Agricultural equipment consists of farm field and farmstead machinery used for the production of crops and agricultural livestock. Major product lines include wheel and track-laying agricultural tractors, planting and fertilizing machinery, tillage equipment, fertilizer and chemical application equipment, harvesting machinery, haying and mowing machinery, milking machines and other farm dairy equipment, poultry equipment, barnyard equipment, sprayers and irrigation equipment, grain dryers and blowers, commercial turf and grounds care equipment, and parts for farm machinery. Because of the rugged construction and long service life of many farm machines, replacement parts represent a significant industry segment. Tractor mowers and some irrigation equipment used as commercial turf and grounds care equipment are also included in this industry definition. The industry is classified as farm machinery under NAICS Code 333111.
Industry Overview and Global Competitiveness
Some 1,000 companies manufacture agricultural equipment in the United States, according to the U.S. Bureau of the Census, employing nearly 53,000 workers in 2006 (latest data available). U.S. manufacturers of agricultural equipment reported sales worth $19.8 billion in 2006, the last year for which complete data is available, according to the Census’ Annual Survey of Manufacturers.
Over the last 20 years, worldwide consolidation has concentrated manufacturing and sales of high-value added, self-propelled farm field equipment in three major U.S.-based firms and one smaller European competitor. These “full-line” manufacturers are Deere & Company, CNH Global, and AGCO. A German firm, Claas KG, is also major global manufacturer of farm field equipment, with strong positions in the U.S., European and other international markets. These firms lead the agricultural equipment industry around the world because of the high value and relatively long production runs of their premier product lines, as well as the extensive service that they provide to large-scale commercial farmers who buy this equipment. Other leading categories of agricultural equipment include irrigation technology, commercial mowers, and farm dairy equipment. John Deere and the Toro Company are leading U.S. manufacturers of commercial turf, grounds care, and irrigation equipment. Other leading U.S. irrigation equipment manufacturers include Valmont Industries, the Lindsay Corporation, and the Rain Bird Corporation. Bou-Matic and BECO Dairy Automation are the principal U.S. manufacturers of automated milking parlors and related systems and equipment.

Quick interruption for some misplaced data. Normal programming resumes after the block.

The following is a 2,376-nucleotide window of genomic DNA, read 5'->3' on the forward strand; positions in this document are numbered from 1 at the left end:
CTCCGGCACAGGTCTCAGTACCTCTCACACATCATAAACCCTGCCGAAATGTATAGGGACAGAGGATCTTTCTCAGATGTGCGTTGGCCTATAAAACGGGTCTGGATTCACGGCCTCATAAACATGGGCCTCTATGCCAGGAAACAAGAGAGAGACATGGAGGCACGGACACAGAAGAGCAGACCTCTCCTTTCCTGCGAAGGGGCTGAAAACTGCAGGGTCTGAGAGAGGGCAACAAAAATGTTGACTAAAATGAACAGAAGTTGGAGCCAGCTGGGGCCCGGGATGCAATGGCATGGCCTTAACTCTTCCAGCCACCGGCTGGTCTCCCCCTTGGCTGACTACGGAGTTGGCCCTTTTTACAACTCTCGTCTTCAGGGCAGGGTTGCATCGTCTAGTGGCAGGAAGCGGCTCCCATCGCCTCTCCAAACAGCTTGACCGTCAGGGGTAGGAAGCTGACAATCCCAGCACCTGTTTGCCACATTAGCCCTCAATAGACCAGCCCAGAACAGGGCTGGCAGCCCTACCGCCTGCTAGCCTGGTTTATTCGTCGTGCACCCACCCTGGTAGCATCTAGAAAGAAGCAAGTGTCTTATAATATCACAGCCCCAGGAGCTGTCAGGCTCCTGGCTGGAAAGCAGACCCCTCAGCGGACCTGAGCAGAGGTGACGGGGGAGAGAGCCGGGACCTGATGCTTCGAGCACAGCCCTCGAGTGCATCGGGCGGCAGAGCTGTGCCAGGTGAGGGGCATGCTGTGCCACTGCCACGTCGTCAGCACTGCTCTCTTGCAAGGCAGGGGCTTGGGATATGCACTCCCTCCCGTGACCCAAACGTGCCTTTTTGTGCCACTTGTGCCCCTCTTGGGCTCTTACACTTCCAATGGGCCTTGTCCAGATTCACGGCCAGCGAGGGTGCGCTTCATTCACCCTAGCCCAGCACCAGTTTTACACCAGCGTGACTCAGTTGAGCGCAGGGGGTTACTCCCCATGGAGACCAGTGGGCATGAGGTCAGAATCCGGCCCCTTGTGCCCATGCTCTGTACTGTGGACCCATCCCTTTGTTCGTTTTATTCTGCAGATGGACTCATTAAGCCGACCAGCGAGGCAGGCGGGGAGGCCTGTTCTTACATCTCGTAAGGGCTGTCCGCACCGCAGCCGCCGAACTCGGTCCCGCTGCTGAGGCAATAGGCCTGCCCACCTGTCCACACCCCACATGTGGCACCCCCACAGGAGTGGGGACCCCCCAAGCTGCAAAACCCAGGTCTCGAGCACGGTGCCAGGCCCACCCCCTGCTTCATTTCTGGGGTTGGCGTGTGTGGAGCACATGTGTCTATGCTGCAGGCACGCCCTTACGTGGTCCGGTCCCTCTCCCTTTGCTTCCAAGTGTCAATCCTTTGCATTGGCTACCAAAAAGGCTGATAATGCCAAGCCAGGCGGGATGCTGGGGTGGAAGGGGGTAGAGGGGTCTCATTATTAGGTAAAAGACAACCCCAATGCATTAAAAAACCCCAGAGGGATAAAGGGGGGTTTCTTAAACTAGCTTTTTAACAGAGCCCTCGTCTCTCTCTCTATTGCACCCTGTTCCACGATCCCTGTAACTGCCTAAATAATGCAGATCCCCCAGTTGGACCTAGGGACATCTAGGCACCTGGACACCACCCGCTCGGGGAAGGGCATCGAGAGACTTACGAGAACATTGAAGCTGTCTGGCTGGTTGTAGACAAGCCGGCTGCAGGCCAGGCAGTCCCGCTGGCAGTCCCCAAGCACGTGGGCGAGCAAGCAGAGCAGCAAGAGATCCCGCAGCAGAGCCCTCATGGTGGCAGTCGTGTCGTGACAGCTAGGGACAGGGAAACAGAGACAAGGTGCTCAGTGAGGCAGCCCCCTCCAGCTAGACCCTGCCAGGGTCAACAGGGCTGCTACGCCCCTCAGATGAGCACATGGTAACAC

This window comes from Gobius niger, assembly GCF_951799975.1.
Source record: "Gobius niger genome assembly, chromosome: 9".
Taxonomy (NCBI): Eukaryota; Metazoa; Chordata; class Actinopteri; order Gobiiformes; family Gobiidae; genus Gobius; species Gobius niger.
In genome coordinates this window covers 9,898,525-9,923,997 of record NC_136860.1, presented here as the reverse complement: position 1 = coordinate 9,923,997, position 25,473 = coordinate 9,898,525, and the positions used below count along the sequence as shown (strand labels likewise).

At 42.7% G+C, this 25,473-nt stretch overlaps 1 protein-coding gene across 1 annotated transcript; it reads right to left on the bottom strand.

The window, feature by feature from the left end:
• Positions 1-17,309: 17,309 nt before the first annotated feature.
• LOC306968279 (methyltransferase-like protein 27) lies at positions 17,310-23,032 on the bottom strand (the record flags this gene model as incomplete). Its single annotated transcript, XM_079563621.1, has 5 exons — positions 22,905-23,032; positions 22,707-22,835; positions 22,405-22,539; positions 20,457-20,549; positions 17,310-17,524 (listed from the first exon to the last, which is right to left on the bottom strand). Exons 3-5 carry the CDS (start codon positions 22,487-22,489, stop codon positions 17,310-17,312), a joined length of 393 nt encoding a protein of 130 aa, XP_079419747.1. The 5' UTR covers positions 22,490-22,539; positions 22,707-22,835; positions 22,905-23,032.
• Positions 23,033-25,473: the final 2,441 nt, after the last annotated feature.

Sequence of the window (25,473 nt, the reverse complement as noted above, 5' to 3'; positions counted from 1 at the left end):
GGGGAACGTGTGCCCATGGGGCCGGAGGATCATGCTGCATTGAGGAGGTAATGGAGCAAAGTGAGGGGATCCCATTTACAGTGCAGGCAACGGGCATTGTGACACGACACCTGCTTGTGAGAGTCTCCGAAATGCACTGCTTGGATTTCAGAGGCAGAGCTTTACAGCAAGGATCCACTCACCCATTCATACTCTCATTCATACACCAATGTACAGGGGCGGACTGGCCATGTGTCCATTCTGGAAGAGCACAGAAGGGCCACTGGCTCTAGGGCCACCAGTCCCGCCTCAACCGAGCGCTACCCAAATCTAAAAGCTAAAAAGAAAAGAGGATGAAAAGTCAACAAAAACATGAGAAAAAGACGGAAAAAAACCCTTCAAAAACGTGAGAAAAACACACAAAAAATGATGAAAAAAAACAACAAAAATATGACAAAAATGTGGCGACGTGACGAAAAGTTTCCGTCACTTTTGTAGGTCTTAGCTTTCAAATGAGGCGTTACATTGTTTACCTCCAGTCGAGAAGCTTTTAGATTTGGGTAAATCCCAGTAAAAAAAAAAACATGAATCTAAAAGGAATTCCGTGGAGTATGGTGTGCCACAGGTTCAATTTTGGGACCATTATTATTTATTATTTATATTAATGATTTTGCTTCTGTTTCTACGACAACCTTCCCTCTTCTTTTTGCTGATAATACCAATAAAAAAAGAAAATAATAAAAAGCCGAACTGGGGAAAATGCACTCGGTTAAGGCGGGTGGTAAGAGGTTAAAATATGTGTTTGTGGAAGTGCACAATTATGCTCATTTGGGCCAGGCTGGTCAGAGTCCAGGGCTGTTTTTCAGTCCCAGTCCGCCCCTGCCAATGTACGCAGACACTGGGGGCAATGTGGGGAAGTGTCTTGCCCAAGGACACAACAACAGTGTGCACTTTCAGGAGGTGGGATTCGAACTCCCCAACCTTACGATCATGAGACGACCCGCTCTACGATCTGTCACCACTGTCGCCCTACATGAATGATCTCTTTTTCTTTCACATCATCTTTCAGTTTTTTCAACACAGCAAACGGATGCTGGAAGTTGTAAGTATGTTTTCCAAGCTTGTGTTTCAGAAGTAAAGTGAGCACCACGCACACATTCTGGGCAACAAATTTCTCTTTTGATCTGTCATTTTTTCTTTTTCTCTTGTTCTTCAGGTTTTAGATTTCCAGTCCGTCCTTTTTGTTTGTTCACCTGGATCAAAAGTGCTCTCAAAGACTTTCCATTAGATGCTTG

Farm income is the leading influence on sales of agricultural equipment, domestically and around the world. The revenue that farmers receive from selling the commodity crops they grow (especially corn, wheat, soybeans, and cotton) is the principal component of farm income. Beginning in 2000, commodity prices rose steadily from low levels, topping out at historic highs in the spring and summer of 2008, before dropping significantly by the end of the year (January 30, 2009 release of “Agricultural Prices” by the U.S. Department of Agriculture).
Though still well above their 2000 levels, sharply lower commodity prices will definitely have negative consequences for U.S. manufacturers and exporters of agricultural equipment in 2009 and beyond. The blow may be softened to the extent that many farmers in the United States and other developed countries are likely to have cash on hand and relatively low debt, after eight years of strong income growth. Domestic and international sales will also be affected adversely to the extent that many manufacturers will find it increasingly difficult to obtain working capital or offer supplier credit to their dealers and customers.